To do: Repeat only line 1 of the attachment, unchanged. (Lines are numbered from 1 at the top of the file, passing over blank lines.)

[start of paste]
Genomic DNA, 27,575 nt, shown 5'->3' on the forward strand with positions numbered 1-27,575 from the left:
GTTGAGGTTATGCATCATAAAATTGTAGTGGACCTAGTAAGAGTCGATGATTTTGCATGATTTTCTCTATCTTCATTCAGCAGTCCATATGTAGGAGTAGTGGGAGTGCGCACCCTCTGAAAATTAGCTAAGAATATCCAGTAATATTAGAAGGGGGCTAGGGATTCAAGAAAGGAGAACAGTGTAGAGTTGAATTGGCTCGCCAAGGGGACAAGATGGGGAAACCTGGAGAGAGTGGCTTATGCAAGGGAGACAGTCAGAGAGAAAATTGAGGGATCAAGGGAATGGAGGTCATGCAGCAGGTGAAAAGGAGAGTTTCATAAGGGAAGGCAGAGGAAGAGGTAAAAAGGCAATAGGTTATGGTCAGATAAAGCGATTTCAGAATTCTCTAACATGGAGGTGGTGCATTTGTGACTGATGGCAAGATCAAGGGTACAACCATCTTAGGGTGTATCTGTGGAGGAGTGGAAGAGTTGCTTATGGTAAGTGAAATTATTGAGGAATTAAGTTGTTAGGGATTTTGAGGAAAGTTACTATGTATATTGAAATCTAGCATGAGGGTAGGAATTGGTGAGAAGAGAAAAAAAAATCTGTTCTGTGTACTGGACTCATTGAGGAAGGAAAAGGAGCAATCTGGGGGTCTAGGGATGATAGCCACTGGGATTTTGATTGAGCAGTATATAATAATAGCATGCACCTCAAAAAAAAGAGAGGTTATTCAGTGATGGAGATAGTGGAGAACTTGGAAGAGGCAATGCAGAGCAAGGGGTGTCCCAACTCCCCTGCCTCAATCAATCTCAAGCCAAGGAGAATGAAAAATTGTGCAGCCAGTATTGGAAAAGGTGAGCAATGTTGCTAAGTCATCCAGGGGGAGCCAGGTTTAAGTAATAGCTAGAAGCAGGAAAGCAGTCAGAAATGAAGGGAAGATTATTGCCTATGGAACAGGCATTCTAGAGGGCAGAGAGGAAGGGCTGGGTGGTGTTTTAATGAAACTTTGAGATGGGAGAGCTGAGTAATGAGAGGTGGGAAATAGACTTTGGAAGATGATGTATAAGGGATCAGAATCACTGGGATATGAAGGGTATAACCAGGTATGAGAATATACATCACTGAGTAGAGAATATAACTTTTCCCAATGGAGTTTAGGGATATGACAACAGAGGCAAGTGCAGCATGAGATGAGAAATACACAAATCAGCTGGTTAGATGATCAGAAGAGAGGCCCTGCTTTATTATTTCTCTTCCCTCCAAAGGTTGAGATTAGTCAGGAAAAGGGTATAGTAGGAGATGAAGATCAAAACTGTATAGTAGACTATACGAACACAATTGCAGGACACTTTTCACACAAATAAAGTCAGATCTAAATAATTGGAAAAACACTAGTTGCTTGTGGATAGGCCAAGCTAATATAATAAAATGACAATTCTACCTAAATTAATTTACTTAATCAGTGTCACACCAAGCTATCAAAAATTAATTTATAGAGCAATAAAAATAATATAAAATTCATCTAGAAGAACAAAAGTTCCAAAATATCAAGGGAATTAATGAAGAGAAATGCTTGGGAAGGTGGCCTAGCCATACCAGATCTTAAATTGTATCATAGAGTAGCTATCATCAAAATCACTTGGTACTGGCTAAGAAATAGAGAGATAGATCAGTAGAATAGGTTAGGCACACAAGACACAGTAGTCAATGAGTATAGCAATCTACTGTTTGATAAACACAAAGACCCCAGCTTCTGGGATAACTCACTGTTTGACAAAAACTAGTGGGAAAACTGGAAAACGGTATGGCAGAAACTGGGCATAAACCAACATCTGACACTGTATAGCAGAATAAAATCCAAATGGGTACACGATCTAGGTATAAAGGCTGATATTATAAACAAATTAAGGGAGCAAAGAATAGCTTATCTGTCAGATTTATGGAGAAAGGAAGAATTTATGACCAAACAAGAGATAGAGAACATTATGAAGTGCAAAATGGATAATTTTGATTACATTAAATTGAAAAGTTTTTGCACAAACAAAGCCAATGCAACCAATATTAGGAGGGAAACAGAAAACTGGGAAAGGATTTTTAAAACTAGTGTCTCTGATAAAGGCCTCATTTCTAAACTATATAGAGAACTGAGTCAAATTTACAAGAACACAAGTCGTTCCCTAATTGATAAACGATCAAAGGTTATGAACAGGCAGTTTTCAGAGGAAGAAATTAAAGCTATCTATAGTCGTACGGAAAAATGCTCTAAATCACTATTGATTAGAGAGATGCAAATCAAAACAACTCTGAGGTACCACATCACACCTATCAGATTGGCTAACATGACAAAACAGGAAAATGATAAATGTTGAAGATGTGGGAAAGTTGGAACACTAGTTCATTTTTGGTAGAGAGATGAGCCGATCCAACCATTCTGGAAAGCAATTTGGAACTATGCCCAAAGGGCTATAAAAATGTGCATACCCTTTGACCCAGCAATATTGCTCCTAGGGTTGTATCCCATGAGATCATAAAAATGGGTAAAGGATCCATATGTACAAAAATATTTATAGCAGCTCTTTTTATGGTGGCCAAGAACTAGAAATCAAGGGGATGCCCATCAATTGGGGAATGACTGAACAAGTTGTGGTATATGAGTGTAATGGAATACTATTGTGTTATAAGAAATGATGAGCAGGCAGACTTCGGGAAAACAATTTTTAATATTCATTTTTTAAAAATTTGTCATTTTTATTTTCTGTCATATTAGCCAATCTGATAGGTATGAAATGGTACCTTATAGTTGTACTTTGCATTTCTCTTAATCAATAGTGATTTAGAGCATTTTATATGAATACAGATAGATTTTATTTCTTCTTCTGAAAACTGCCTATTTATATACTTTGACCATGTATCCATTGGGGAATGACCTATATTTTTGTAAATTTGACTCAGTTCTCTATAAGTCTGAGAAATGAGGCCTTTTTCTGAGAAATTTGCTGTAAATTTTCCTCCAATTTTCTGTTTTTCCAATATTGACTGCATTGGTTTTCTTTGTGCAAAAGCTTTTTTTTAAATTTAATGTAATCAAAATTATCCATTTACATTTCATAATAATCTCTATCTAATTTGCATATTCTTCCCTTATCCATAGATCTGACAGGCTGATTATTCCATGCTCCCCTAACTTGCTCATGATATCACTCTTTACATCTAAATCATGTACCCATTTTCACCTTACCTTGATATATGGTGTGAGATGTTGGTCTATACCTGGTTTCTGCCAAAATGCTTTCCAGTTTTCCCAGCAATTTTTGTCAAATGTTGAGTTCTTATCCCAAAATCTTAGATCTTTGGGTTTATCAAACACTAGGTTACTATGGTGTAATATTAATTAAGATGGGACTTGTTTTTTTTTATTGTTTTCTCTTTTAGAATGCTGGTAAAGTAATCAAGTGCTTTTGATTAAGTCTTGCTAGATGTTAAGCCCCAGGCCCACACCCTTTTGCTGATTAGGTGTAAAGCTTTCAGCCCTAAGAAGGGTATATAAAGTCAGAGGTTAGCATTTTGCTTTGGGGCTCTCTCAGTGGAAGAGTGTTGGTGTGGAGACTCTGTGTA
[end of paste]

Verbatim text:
Genomic DNA, 27,575 nt, shown 5'->3' on the forward strand with positions numbered 1-27,575 from the left: